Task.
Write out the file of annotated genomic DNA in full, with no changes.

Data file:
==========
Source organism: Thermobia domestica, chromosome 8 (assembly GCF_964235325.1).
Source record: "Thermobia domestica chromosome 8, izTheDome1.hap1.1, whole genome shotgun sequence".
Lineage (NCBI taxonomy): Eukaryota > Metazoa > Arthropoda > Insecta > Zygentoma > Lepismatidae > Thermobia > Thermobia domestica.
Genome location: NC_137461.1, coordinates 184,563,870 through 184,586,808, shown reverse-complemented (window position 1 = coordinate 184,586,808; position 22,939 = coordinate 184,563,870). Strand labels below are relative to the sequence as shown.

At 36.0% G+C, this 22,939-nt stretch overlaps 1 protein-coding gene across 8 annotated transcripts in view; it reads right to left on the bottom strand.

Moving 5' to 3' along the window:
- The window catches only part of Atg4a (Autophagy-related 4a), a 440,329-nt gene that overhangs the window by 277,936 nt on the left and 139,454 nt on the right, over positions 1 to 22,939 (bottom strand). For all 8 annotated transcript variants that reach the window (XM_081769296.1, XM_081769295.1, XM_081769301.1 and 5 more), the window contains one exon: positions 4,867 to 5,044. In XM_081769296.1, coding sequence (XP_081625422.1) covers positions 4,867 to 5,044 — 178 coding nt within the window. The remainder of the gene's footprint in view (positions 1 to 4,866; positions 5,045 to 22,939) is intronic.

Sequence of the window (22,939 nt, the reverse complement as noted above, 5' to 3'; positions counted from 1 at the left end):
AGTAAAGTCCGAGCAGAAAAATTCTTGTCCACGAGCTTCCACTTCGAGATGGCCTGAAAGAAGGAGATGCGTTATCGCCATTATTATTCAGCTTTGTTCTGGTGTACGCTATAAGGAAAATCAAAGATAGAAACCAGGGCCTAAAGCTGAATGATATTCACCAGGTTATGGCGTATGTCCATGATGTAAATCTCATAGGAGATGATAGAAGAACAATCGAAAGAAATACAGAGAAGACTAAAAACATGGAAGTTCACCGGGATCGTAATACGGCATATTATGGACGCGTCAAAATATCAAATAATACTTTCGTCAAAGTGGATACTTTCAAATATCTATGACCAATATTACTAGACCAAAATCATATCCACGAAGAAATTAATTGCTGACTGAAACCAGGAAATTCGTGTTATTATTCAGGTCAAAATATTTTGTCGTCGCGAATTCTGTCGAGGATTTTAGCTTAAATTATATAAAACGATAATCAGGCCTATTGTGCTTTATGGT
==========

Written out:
Source organism: Thermobia domestica, chromosome 8 (assembly GCF_964235325.1).
Source record: "Thermobia domestica chromosome 8, izTheDome1.hap1.1, whole genome shotgun sequence".
Lineage (NCBI taxonomy): Eukaryota > Metazoa > Arthropoda > Insecta > Zygentoma > Lepismatidae > Thermobia > Thermobia domestica.
Genome location: NC_137461.1, coordinates 184,563,870 through 184,586,808, shown reverse-complemented (window position 1 = coordinate 184,586,808; position 22,939 = coordinate 184,563,870). Strand labels below are relative to the sequence as shown.

At 36.0% G+C, this 22,939-nt stretch overlaps 1 protein-coding gene across 8 annotated transcripts in view; it reads right to left on the bottom strand.

Moving 5' to 3' along the window:
- The window catches only part of Atg4a (Autophagy-related 4a), a 440,329-nt gene that overhangs the window by 277,936 nt on the left and 139,454 nt on the right, over positions 1 to 22,939 (bottom strand). For all 8 annotated transcript variants that reach the window (XM_081769296.1, XM_081769295.1, XM_081769301.1 and 5 more), the window contains one exon: positions 4,867 to 5,044. In XM_081769296.1, coding sequence (XP_081625422.1) covers positions 4,867 to 5,044 — 178 coding nt within the window. The remainder of the gene's footprint in view (positions 1 to 4,866; positions 5,045 to 22,939) is intronic.

Sequence of the window (22,939 nt, the reverse complement as noted above, 5' to 3'; positions counted from 1 at the left end):
AGTAAAGTCCGAGCAGAAAAATTCTTGTCCACGAGCTTCCACTTCGAGATGGCCTGAAAGAAGGAGATGCGTTATCGCCATTATTATTCAGCTTTGTTCTGGTGTACGCTATAAGGAAAATCAAAGATAGAAACCAGGGCCTAAAGCTGAATGATATTCACCAGGTTATGGCGTATGTCCATGATGTAAATCTCATAGGAGATGATAGAAGAACAATCGAAAGAAATACAGAGAAGACTAAAAACATGGAAGTTCACCGGGATCGTAATACGGCATATTATGGACGCGTCAAAATATCAAATAATACTTTCGTCAAAGTGGATACTTTCAAATATCTATGACCAATATTACTAGACCAAAATCATATCCACGAAGAAATTAATTGCTGACTGAAACCAGGAAATTCGTGTTATTATTCAGGTCAAAATATTTTGTCGTCGCGAATTCTGTCGAGGATTTTAGCTTAAATTATATAAAACGATAATCAGGCCTATTGTGCTTTATGGT